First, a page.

This was another No.1 in the Country Charts and got to 16 in the Billboard charts and also resulted in another Grammy nomination. This time Rosanne won.

In the light of her subsequent Grammy win with this song, there is particular irony in the lines she wrote:

Just when I think that I can make it without you
You come around and say you want me now

This wasn’t to be Rosanne’s last Grammy, though the next one took some time to arrive despite numerous nominations.


Her next album King’s Record Shop came out two years later in 1987. In some respects, it seems a step backwards as Rosanne only has two solo writing credits and one co-write. In another respect it was a significant break. The cover image was not a posed studio portrait, but one of a very relaxed looking Rosanne leaning against a window in the porch of the eponymous shop. I only learned while researching this that it is a (pre-Photoshop) juxtaposition of two photos taken by her bass player Hank DeVito. She never posed for the photo in the doorway.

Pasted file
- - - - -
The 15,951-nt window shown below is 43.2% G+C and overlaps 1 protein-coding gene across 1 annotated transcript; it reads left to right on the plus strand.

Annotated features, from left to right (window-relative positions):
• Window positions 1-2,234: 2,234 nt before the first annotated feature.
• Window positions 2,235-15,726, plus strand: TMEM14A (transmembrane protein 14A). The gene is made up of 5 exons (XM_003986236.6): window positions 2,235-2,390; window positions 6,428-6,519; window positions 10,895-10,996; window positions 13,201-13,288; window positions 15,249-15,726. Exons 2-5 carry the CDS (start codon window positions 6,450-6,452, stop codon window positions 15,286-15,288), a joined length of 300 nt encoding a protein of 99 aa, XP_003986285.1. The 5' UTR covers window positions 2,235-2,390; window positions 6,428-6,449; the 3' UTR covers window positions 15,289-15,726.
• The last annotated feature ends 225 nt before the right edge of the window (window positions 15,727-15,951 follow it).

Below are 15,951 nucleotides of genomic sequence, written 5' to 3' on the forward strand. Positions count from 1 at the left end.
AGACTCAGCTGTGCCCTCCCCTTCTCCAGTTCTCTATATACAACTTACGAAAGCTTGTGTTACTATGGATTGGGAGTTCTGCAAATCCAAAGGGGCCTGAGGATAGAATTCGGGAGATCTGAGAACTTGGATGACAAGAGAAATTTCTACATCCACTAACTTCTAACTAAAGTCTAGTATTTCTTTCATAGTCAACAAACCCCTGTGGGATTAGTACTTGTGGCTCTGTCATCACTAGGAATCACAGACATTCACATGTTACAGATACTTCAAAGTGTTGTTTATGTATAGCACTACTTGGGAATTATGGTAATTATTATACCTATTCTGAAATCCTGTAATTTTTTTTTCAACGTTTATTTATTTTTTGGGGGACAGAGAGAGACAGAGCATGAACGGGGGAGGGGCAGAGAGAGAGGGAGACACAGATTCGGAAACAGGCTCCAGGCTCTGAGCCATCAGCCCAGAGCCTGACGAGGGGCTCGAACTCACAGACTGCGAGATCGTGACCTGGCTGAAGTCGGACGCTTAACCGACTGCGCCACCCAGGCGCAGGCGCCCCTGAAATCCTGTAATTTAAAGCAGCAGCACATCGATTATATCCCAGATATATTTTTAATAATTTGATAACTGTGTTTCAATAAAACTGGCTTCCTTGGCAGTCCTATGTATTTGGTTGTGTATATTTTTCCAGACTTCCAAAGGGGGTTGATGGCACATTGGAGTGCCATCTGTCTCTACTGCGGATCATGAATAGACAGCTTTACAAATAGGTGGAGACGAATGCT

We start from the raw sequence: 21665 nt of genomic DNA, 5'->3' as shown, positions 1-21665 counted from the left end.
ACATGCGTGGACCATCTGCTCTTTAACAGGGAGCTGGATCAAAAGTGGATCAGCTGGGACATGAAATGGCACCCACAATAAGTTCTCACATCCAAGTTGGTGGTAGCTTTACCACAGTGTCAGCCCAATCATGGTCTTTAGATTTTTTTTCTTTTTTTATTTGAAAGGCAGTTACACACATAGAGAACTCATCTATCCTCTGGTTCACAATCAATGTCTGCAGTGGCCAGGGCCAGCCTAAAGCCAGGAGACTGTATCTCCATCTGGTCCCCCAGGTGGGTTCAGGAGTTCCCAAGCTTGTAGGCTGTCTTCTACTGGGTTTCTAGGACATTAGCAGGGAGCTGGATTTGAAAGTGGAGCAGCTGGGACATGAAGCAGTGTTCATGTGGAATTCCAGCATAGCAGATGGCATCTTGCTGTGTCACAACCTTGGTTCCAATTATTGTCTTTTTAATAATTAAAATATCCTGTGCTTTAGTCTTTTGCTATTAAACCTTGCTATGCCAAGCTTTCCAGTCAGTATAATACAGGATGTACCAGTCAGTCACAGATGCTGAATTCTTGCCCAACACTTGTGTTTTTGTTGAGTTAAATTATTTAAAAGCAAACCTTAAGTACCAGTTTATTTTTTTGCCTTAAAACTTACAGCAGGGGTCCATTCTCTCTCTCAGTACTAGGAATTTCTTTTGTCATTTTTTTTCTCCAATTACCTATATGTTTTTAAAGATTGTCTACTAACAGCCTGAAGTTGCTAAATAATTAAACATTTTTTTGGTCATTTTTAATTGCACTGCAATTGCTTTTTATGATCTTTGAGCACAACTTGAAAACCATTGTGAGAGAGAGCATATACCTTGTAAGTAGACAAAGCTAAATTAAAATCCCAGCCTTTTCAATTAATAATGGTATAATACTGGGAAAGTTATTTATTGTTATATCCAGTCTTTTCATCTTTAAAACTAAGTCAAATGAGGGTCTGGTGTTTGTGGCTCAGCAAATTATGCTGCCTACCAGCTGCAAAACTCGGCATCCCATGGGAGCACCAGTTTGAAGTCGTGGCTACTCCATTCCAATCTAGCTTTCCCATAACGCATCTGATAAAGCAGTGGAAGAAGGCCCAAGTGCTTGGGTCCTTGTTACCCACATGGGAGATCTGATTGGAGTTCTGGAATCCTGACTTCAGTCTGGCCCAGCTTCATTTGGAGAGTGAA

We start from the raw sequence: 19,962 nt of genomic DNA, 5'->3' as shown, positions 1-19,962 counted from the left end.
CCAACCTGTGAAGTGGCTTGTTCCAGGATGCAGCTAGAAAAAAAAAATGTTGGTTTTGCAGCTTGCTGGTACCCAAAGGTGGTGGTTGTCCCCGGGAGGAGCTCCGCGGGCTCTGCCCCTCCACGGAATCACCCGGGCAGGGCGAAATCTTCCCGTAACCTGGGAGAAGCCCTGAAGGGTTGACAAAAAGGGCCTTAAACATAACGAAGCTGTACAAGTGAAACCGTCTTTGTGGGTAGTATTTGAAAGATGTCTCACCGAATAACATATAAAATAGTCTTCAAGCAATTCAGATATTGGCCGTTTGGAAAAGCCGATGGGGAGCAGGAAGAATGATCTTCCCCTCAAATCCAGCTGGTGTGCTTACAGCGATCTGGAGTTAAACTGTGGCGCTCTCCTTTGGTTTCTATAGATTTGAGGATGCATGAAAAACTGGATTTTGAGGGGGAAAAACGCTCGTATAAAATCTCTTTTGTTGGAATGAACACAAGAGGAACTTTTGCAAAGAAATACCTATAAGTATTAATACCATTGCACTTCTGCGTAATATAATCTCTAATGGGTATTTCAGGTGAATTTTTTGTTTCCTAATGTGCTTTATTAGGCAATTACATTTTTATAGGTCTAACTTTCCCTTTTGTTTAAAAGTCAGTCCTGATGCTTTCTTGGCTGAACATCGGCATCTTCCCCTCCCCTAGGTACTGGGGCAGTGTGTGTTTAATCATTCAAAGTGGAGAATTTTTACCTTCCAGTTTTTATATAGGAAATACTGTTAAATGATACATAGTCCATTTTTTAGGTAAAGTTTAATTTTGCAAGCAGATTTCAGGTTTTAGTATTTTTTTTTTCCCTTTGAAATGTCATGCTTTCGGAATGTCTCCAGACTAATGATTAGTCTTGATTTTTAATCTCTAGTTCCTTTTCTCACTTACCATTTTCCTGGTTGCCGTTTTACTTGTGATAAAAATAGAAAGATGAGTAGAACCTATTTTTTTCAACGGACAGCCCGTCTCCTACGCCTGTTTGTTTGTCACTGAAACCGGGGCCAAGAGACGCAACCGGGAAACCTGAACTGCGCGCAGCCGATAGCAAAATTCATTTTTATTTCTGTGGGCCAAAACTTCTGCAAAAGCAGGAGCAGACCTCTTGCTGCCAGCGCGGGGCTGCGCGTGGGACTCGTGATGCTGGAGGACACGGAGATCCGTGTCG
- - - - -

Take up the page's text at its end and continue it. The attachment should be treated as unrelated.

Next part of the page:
Being limited to 10 songs, means there is nothing here from that album.

It was another three years until her next album Interiors was released. By way of admission this is where I came in with Rosanne Cash.

This was a great place to enter her world because Interiors is solid gold. Great song follows great song. Everything was either her own or a co-write. It was, significantly, the first record she produced herself. It was her first masterpiece.

The cover art again signified the difference between what had gone before and what she presented now. Rosanne seen through a yellow filter, her gaze focussed on us through the camera lens.

There was a marked change in the lyrics. Rosanne was now embracing the political in songs like This World – a harrowing story of child abuse, but one that is unfortunately still all too familiar to us as these stories recur again and again, and the lessons that subsequent inquiries promise will be learned never are – while in Real Woman she rejects life in the public spotlight

I don’t want to be a star
I don’t want to talk through glass
I don’t want to check my appearance in your eyes
I don’t need a million bucks